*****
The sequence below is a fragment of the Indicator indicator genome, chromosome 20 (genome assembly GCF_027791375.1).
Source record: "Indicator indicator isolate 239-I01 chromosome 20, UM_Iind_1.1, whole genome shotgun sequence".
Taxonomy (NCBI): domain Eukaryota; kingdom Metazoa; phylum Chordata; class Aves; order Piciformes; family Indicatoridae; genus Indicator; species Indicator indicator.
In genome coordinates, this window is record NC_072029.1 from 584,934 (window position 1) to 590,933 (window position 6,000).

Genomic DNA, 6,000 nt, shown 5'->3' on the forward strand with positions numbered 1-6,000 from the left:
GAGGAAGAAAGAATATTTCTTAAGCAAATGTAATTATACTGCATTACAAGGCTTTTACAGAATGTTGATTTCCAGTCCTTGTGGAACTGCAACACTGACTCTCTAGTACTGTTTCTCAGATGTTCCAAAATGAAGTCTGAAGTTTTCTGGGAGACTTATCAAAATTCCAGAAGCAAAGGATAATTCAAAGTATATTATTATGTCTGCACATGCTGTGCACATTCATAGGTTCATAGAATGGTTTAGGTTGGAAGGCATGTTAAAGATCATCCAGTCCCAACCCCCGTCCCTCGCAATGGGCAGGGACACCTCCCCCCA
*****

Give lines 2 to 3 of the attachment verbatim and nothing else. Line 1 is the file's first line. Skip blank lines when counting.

Source record: "Indicator indicator isolate 239-I01 chromosome 20, UM_Iind_1.1, whole genome shotgun sequence".
Taxonomy (NCBI): domain Eukaryota; kingdom Metazoa; phylum Chordata; class Aves; order Piciformes; family Indicatoridae; genus Indicator; species Indicator indicator.